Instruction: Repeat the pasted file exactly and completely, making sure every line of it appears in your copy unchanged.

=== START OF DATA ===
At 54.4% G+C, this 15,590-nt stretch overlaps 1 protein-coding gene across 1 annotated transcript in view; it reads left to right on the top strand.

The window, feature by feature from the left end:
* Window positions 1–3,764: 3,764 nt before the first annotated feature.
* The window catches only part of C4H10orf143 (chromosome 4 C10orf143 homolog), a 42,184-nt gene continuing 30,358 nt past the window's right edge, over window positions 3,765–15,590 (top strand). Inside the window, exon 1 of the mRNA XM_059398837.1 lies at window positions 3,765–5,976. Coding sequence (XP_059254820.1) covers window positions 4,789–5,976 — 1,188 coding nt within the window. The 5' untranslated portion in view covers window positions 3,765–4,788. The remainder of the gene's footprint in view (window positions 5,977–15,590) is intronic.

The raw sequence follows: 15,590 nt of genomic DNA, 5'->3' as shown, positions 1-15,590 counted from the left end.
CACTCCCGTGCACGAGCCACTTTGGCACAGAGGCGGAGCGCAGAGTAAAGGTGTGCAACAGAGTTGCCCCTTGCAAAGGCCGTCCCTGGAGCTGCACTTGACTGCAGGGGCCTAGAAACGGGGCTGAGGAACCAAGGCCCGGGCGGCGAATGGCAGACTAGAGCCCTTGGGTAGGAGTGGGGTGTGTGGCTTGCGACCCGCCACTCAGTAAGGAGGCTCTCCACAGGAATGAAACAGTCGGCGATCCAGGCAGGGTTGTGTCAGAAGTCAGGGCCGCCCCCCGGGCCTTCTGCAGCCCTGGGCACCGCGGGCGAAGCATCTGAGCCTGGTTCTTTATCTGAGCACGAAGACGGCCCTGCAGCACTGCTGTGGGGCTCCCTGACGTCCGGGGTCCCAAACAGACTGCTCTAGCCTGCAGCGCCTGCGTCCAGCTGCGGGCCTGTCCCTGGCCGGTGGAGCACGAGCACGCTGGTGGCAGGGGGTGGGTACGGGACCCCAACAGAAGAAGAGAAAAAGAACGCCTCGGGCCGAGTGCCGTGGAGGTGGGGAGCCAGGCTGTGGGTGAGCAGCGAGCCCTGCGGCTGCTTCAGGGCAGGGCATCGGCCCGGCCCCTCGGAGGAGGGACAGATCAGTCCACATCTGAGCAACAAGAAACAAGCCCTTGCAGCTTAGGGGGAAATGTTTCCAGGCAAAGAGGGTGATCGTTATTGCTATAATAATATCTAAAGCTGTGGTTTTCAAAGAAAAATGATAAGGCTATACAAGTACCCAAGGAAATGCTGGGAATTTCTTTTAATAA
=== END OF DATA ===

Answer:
At 54.4% G+C, this 15,590-nt stretch overlaps 1 protein-coding gene across 1 annotated transcript in view; it reads left to right on the top strand.

The window, feature by feature from the left end:
* Window positions 1–3,764: 3,764 nt before the first annotated feature.
* The window catches only part of C4H10orf143 (chromosome 4 C10orf143 homolog), a 42,184-nt gene continuing 30,358 nt past the window's right edge, over window positions 3,765–15,590 (top strand). Inside the window, exon 1 of the mRNA XM_059398837.1 lies at window positions 3,765–5,976. Coding sequence (XP_059254820.1) covers window positions 4,789–5,976 — 1,188 coding nt within the window. The 5' untranslated portion in view covers window positions 3,765–4,788. The remainder of the gene's footprint in view (window positions 5,977–15,590) is intronic.

The raw sequence follows: 15,590 nt of genomic DNA, 5'->3' as shown, positions 1-15,590 counted from the left end.
CACTCCCGTGCACGAGCCACTTTGGCACAGAGGCGGAGCGCAGAGTAAAGGTGTGCAACAGAGTTGCCCCTTGCAAAGGCCGTCCCTGGAGCTGCACTTGACTGCAGGGGCCTAGAAACGGGGCTGAGGAACCAAGGCCCGGGCGGCGAATGGCAGACTAGAGCCCTTGGGTAGGAGTGGGGTGTGTGGCTTGCGACCCGCCACTCAGTAAGGAGGCTCTCCACAGGAATGAAACAGTCGGCGATCCAGGCAGGGTTGTGTCAGAAGTCAGGGCCGCCCCCCGGGCCTTCTGCAGCCCTGGGCACCGCGGGCGAAGCATCTGAGCCTGGTTCTTTATCTGAGCACGAAGACGGCCCTGCAGCACTGCTGTGGGGCTCCCTGACGTCCGGGGTCCCAAACAGACTGCTCTAGCCTGCAGCGCCTGCGTCCAGCTGCGGGCCTGTCCCTGGCCGGTGGAGCACGAGCACGCTGGTGGCAGGGGGTGGGTACGGGACCCCAACAGAAGAAGAGAAAAAGAACGCCTCGGGCCGAGTGCCGTGGAGGTGGGGAGCCAGGCTGTGGGTGAGCAGCGAGCCCTGCGGCTGCTTCAGGGCAGGGCATCGGCCCGGCCCCTCGGAGGAGGGACAGATCAGTCCACATCTGAGCAACAAGAAACAAGCCCTTGCAGCTTAGGGGGAAATGTTTCCAGGCAAAGAGGGTGATCGTTATTGCTATAATAATATCTAAAGCTGTGGTTTTCAAAGAAAAATGATAAGGCTATACAAGTACCCAAGGAAATGCTGGGAATTTCTTTTAATAA